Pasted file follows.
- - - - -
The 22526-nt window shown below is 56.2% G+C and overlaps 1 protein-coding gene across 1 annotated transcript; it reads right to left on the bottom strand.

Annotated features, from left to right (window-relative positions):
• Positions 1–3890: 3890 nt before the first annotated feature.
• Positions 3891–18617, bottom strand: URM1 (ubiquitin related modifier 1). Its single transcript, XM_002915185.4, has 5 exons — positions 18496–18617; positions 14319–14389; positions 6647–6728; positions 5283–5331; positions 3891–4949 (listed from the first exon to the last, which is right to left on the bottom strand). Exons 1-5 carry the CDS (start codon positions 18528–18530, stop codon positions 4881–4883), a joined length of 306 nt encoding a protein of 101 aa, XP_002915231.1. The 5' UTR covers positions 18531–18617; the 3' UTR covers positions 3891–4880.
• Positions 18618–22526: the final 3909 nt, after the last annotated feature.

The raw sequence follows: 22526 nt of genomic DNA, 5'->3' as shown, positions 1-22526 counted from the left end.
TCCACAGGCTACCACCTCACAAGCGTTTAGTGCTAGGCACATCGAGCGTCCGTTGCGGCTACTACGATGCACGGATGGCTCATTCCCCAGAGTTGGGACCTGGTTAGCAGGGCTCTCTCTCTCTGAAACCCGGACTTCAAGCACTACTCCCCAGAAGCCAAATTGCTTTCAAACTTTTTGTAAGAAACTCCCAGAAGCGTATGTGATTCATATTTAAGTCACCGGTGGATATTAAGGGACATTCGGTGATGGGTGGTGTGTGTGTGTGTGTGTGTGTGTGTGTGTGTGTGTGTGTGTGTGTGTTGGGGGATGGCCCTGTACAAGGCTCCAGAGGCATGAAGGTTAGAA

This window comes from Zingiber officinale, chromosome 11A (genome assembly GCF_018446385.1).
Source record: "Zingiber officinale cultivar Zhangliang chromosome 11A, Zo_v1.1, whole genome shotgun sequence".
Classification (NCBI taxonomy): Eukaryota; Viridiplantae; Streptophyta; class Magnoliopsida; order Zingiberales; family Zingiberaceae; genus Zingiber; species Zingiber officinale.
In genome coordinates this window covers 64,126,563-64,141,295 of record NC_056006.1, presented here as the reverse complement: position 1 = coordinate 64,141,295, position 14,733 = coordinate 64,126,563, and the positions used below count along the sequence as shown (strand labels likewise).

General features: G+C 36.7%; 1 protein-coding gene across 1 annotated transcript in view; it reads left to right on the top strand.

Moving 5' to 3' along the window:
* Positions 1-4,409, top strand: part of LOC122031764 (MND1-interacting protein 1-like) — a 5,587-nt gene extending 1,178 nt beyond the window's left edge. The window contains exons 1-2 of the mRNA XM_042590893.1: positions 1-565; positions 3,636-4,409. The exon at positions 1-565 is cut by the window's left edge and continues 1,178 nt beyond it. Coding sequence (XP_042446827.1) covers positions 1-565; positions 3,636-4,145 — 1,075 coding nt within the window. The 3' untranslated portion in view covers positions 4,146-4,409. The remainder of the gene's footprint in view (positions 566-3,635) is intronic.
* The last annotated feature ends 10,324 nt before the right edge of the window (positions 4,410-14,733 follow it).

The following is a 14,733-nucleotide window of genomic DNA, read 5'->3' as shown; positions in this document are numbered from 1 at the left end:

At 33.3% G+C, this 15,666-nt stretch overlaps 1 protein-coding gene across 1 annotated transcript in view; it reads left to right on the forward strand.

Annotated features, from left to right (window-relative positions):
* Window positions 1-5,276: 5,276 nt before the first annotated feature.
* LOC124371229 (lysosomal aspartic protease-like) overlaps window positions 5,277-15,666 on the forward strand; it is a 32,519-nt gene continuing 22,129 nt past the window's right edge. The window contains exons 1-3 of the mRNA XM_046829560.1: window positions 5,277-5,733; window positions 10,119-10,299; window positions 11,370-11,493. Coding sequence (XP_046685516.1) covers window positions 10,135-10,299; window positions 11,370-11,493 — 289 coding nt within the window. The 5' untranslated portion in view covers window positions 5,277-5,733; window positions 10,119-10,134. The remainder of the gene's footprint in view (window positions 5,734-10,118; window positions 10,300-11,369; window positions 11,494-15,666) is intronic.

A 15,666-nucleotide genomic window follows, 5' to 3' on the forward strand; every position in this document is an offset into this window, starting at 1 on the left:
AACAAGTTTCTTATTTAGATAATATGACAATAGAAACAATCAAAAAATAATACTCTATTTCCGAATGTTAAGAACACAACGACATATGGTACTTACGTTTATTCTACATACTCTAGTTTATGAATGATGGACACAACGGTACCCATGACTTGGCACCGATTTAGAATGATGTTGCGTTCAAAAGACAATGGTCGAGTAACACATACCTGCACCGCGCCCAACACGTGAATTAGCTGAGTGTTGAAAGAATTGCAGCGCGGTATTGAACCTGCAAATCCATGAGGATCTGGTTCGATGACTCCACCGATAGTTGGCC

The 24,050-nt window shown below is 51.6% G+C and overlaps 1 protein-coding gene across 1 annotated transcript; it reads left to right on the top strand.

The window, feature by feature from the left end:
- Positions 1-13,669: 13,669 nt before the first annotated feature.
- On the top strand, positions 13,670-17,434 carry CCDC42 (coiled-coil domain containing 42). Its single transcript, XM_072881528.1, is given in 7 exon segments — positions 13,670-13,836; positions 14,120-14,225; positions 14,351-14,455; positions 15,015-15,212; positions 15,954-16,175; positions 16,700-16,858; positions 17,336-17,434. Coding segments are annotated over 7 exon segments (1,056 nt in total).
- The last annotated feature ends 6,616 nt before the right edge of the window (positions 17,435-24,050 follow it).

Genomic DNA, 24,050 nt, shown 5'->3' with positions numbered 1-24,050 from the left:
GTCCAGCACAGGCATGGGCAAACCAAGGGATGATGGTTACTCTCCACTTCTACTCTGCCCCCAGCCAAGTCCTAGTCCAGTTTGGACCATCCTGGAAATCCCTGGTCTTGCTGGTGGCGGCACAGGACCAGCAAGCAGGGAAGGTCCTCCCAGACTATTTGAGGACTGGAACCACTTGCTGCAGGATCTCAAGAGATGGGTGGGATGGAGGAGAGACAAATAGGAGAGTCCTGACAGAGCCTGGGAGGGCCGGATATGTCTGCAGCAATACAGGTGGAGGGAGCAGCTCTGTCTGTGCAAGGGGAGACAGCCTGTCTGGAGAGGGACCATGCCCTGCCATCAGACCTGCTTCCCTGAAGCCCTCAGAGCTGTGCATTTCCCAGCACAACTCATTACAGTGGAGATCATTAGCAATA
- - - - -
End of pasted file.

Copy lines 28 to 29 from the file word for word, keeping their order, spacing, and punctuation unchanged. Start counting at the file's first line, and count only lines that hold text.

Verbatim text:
Genomic DNA, 24,050 nt, shown 5'->3' with positions numbered 1-24,050 from the left:
GTCCAGCACAGGCATGGGCAAACCAAGGGATGATGGTTACTCTCCACTTCTACTCTGCCCCCAGCCAAGTCCTAGTCCAGTTTGGACCATCCTGGAAATCCCTGGTCTTGCTGGTGGCGGCACAGGACCAGCAAGCAGGGAAGGTCCTCCCAGACTATTTGAGGACTGGAACCACTTGCTGCAGGATCTCAAGAGATGGGTGGGATGGAGGAGAGACAAATAGGAGAGTCCTGACAGAGCCTGGGAGGGCCGGATATGTCTGCAGCAATACAGGTGGAGGGAGCAGCTCTGTCTGTGCAAGGGGAGACAGCCTGTCTGGAGAGGGACCATGCCCTGCCATCAGACCTGCTTCCCTGAAGCCCTCAGAGCTGTGCATTTCCCAGCACAACTCATTACAGTGGAGATCATTAGCAATA